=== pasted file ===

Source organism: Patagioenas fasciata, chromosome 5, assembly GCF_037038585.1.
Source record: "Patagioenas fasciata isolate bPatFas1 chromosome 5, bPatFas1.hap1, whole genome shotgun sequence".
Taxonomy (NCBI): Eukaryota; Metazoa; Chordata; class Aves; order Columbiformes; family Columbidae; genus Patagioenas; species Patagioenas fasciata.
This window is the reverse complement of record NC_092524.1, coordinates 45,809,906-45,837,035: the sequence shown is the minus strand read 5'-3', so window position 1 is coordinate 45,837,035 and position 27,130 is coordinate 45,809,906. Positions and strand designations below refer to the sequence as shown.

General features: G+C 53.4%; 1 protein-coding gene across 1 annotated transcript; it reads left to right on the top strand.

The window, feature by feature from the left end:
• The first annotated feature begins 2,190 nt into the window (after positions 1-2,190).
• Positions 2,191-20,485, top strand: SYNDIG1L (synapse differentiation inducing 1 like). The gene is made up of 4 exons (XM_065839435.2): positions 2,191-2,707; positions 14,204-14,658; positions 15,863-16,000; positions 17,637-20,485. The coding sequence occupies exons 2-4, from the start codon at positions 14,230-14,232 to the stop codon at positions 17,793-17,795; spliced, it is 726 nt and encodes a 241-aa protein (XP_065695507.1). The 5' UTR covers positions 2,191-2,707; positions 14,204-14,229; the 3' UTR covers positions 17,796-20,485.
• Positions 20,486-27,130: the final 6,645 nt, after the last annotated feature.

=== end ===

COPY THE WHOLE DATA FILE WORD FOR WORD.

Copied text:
Source organism: Patagioenas fasciata, chromosome 5, assembly GCF_037038585.1.
Source record: "Patagioenas fasciata isolate bPatFas1 chromosome 5, bPatFas1.hap1, whole genome shotgun sequence".
Taxonomy (NCBI): Eukaryota; Metazoa; Chordata; class Aves; order Columbiformes; family Columbidae; genus Patagioenas; species Patagioenas fasciata.
This window is the reverse complement of record NC_092524.1, coordinates 45,809,906-45,837,035: the sequence shown is the minus strand read 5'-3', so window position 1 is coordinate 45,837,035 and position 27,130 is coordinate 45,809,906. Positions and strand designations below refer to the sequence as shown.

General features: G+C 53.4%; 1 protein-coding gene across 1 annotated transcript; it reads left to right on the top strand.

The window, feature by feature from the left end:
• The first annotated feature begins 2,190 nt into the window (after positions 1-2,190).
• Positions 2,191-20,485, top strand: SYNDIG1L (synapse differentiation inducing 1 like). The gene is made up of 4 exons (XM_065839435.2): positions 2,191-2,707; positions 14,204-14,658; positions 15,863-16,000; positions 17,637-20,485. The coding sequence occupies exons 2-4, from the start codon at positions 14,230-14,232 to the stop codon at positions 17,793-17,795; spliced, it is 726 nt and encodes a 241-aa protein (XP_065695507.1). The 5' UTR covers positions 2,191-2,707; positions 14,204-14,229; the 3' UTR covers positions 17,796-20,485.
• Positions 20,486-27,130: the final 6,645 nt, after the last annotated feature.